We’ve all been there. Your smartphone or tablet is low on power and you’ve left your charging cable at home. There’s no harm in borrowing one from a fellow passenger in the airport departure lounge or from your hotel’s front desk clerk, right?
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In 2019, that would be a huge mistake, say cybersecurity experts.
“There are certain things in life that you just don’t borrow,” says Charles Henderson, Global Managing Partner and Head of X-Force Red at IBM Security. “If you were on a trip and realized you forgot to pack underwear, you wouldn’t ask all your co-travelers if you could borrow their underwear. You’d go to a store and buy new underwear.”
Henderson runs a team of hackers that clients hire to break into their computer systems in order to expose vulnerabilities. Since cyberhackers have figured out how to implant charging cables with malware that can remotely hijack devices and computers, his team sometimes uses a trick to teach clients to be less trusting of third-party charging cables. “We might send somebody a swag iPhone cable in the mail. Maybe we have it branded as something innocuous, like a vendor or a partner that they have listed on their website. We send off the cable and see if the person plugs it in,” he says.
Last week, at the annual DEF CON Hacking Conference in Las Vegas — “hacker summer camp,” says Henderson — a hacker who goes by “MG” demonstrated an iPhone lightning cable that he had modified. After using the cable to connect an iPod to a Mac computer, MG remotely accessed the cable’s IP address and took control of the Mac, as Vice reported in play-by-play fashion. MG noted that he could later remotely “kill” the implanted malware and wipe out all evidence of its existence. The enterprising hacker had a stash of so-called O.MG cables that he was selling for $200 apiece.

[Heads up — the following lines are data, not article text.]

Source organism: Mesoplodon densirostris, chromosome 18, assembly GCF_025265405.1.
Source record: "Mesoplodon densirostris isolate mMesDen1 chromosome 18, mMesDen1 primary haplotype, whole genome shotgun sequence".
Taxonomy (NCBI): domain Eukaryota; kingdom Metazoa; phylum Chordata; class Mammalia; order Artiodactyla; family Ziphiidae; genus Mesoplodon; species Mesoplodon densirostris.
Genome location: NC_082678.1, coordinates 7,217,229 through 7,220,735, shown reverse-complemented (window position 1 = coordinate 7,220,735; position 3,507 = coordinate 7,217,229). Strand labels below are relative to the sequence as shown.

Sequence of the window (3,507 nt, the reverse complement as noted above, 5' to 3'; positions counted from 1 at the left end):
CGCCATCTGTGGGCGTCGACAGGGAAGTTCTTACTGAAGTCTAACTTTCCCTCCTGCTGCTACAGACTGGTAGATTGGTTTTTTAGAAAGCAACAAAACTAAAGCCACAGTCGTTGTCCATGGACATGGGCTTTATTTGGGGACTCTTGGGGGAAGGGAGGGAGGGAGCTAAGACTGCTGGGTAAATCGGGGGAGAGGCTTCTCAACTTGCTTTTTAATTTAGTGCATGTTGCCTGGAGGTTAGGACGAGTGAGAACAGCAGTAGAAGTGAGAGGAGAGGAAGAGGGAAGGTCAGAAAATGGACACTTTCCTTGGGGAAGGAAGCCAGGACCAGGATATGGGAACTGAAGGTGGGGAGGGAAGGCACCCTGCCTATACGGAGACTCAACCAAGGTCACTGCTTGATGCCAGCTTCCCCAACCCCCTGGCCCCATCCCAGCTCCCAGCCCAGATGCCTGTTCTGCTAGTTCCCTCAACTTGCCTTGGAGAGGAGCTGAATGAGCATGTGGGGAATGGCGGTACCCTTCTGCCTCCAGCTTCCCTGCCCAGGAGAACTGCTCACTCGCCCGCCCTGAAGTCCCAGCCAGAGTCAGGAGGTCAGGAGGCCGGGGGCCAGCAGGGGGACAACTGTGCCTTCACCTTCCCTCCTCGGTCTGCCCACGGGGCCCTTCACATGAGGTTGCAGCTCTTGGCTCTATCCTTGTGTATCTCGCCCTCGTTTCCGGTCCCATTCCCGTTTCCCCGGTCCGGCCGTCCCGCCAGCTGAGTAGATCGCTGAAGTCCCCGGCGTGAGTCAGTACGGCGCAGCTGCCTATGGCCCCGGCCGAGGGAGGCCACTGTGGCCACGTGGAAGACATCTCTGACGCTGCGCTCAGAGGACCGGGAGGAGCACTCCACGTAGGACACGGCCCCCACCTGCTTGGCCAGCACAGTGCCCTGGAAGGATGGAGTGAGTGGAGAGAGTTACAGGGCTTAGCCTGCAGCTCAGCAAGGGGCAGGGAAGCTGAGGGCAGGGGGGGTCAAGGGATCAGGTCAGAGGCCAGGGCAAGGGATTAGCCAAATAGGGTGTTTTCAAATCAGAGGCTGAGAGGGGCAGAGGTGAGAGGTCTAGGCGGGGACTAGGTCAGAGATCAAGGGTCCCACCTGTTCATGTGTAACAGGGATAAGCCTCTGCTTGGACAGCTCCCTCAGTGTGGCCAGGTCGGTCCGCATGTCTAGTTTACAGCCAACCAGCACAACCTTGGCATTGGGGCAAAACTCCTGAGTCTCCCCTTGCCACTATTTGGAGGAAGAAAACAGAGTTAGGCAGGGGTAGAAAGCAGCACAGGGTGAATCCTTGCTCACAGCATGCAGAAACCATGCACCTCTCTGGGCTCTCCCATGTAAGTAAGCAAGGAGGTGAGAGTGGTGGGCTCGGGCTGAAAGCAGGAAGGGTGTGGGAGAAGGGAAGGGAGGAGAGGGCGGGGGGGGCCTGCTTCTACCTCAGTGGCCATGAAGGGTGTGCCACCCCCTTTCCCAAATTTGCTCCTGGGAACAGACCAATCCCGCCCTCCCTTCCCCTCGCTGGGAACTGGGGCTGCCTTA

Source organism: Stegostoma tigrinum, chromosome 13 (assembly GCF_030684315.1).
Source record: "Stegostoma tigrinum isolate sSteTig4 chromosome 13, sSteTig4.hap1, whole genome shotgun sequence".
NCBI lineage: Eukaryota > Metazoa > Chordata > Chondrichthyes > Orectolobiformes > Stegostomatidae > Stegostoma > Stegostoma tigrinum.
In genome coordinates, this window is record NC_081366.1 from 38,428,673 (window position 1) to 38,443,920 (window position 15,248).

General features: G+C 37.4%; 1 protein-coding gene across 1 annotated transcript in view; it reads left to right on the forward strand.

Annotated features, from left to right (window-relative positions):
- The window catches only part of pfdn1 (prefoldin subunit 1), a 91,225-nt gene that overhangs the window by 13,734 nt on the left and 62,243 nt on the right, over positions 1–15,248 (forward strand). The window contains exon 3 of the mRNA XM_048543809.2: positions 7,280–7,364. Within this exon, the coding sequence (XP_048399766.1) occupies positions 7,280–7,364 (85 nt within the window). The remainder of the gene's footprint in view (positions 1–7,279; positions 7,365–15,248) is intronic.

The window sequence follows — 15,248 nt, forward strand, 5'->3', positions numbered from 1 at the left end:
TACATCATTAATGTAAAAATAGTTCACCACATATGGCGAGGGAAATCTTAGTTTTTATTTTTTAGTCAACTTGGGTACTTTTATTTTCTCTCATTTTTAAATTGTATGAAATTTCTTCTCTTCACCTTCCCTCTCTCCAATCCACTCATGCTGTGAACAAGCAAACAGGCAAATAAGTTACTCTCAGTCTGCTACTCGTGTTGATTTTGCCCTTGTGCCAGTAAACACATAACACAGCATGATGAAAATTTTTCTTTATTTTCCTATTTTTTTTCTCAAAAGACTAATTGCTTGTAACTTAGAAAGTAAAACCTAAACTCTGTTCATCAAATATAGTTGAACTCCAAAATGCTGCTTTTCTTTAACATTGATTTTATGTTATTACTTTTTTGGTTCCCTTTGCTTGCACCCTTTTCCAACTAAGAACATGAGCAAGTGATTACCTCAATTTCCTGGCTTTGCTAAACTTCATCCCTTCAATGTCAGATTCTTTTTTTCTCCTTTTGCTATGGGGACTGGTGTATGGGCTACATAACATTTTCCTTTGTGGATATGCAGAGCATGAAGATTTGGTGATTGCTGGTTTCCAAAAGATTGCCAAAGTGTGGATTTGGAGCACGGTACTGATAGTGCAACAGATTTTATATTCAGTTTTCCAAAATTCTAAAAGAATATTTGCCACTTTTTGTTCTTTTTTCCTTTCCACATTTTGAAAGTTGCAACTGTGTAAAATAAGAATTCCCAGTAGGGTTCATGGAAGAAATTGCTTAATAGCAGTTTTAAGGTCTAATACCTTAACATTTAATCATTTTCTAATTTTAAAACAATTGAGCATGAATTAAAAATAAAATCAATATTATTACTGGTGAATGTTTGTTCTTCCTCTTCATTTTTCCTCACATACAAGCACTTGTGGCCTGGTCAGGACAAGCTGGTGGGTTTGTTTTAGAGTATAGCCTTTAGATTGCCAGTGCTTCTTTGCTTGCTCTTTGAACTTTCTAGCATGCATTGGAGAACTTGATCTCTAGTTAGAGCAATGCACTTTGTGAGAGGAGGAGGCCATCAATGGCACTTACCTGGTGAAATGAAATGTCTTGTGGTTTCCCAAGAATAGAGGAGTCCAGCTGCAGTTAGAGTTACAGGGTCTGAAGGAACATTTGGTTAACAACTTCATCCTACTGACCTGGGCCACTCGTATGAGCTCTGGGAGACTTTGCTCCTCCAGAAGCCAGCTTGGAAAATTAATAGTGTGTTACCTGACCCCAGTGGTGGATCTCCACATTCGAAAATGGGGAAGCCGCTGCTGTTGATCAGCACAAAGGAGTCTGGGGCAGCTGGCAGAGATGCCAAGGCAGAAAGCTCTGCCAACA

Malicious charging cables aren’t a widespread threat at this time, says Henderson, “Mainly because this kind of attack doesn’t scale real well, so if you saw it, it would be a very targeted attack.”
“But just because we haven’t yet seen a widespread attack doesn’t mean we won’t see it, because it certainly does work,” says Henderson. “The technology is really small and really cheap. It can get so small that it looks like an ordinary cable but has the capability and the intelligence to plant malware on its victim. These things are only going to get cheaper to produce and it’s not something your average consumer is going to be tracking to know when it becomes viable on a mass scale.”
For the moment, Henderson says, a bigger threat than malicious charging cables is USB charging stations you see in public places like airports. “We’ve seen a couple of instances where people modified charging stations. I’m not talking about an electrical outlet, I’m talking about when there’s a USB port on a charging station.”
“Being careful about what you plug into your devices is just good tech hygiene,” says Henderson. “Think of it in the same way that you think about opening mail attachments or sharing passwords. In a computing context, sharing cables is like sharing your password, because that’s the level of access you’re crucially conveying with these types of technology.”
Many travelers know that, in a pinch, the hotel front desk will often have a drawer of charging cables that were left behind by guests.
Don’t be tempted, says Henderson. “If the front desk had a drawerful of underwear, would you wear those?”